Growing numbers of Tunisians are arriving in the Italian border town of Ventimiglia (Vintimille), on the border with France, and are attempting to enter France. 3500 Tunisians have reportedly arrived in recent weeks. Most of the newly arriving Tunisians appear to have passed through Lampedusa in recent weeks and were then relocated elsewhere in Italy to relieve the overcrowding on the island. Many of the Tunisians arriving in Lampedusa have been very clear about their desire to continue on to France due to family or linguistic ties.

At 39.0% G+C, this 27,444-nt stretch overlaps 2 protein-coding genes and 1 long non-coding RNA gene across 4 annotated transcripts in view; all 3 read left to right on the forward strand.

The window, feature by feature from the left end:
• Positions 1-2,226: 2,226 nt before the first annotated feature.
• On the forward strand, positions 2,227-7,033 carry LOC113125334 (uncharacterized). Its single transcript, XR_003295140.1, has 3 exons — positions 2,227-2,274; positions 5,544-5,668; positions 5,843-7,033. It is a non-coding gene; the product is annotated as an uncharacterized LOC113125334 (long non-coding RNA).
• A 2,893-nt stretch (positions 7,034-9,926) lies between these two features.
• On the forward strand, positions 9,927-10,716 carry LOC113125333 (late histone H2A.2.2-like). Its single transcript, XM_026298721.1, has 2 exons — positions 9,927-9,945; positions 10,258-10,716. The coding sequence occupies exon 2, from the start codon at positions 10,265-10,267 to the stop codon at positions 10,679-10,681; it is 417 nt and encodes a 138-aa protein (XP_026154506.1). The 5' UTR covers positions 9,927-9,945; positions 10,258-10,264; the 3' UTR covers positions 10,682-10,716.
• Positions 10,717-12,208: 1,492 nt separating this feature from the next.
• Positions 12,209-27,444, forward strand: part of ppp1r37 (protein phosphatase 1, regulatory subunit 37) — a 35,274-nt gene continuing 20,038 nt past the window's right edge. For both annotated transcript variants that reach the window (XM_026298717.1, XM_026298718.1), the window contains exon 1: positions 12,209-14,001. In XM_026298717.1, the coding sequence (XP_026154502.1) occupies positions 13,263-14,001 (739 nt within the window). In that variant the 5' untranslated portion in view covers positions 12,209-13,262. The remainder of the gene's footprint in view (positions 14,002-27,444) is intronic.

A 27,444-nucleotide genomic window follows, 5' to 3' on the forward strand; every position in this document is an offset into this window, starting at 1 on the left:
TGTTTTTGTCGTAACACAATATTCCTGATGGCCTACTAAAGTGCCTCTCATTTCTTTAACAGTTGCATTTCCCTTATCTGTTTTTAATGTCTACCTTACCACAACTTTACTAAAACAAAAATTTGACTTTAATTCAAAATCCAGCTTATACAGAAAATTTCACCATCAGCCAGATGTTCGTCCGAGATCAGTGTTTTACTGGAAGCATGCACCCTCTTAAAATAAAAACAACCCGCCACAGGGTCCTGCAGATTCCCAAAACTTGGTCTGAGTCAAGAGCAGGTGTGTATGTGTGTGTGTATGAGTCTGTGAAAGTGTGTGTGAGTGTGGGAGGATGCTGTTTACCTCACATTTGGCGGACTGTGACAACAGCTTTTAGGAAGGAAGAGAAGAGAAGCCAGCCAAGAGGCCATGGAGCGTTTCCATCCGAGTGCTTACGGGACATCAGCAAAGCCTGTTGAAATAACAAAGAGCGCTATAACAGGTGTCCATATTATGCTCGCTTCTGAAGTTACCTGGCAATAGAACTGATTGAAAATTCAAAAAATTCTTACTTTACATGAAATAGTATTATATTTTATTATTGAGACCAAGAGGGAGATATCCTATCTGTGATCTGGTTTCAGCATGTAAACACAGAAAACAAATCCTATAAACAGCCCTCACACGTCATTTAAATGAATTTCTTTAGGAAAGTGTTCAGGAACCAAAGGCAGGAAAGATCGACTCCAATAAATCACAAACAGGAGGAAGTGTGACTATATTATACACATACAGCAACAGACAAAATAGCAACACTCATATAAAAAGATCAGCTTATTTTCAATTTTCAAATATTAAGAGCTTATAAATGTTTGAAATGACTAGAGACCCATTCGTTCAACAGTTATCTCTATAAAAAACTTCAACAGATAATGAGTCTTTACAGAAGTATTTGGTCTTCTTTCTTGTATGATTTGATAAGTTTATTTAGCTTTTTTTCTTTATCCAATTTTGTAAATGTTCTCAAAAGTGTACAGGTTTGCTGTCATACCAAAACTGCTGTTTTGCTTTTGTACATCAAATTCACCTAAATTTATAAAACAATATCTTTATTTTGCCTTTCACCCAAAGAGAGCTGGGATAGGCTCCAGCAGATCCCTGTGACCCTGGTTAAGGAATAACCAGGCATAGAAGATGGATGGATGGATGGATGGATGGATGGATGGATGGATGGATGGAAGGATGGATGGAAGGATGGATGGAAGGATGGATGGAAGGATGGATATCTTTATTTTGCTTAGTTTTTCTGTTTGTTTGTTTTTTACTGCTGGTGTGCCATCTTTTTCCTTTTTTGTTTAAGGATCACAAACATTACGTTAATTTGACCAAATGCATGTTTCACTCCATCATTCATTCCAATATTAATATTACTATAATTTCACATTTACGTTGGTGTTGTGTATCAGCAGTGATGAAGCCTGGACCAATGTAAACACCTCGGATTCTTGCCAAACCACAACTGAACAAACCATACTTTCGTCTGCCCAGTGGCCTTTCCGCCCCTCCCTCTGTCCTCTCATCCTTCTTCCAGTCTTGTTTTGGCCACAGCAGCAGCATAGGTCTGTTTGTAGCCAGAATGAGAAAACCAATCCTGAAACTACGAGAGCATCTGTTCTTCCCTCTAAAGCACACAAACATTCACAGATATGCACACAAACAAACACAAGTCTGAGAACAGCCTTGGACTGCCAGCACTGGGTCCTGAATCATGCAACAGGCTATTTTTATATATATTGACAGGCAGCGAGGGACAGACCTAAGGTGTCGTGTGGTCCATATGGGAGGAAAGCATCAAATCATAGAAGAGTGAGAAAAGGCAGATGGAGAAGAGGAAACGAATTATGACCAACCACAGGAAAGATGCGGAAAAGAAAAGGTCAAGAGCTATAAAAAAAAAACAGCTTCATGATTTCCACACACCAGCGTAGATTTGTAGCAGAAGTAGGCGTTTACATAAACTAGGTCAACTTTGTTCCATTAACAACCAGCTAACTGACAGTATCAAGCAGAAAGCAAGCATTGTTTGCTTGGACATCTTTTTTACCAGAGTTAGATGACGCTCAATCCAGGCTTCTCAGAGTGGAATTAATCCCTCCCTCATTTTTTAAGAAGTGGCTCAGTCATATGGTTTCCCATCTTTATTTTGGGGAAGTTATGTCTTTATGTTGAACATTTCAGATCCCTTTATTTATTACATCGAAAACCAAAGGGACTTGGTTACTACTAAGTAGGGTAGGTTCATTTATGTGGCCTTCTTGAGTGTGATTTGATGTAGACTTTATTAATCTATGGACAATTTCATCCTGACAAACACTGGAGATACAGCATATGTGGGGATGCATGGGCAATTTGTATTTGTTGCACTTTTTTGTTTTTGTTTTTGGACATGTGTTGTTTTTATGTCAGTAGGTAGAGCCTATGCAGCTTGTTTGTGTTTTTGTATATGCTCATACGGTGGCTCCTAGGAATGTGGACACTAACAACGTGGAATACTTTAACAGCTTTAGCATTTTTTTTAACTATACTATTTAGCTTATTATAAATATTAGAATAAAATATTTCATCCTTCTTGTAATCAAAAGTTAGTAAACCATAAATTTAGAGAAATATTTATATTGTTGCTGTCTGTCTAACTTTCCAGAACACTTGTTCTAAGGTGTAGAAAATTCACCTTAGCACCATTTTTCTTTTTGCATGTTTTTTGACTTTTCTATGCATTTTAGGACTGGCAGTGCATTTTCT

France has reinstituted some border controls in the area in an effort to block the entry of the Tunisians. Additional controls are being instituted within French territory in Menton and Nice. La Stampa reports that “[p]eople smugglers, who had largely disappeared when border checkpoints [in the Schengen area] were closed down, are now increasingly common. [Smugglers] seek out the migrants at the station [in Ventimiglia] and offer to take them to France…” Le Point suggests that “by discretely allowing illegal immigrants to arrive in Ventimiglia, Italy is hoping that Europe will wake up and share the burden. Italian Foreign Minister Franco Frattini on Wednesday criticised France for returning Tunisians to Italy after crossing the border, accusing France of a lack of solidarity.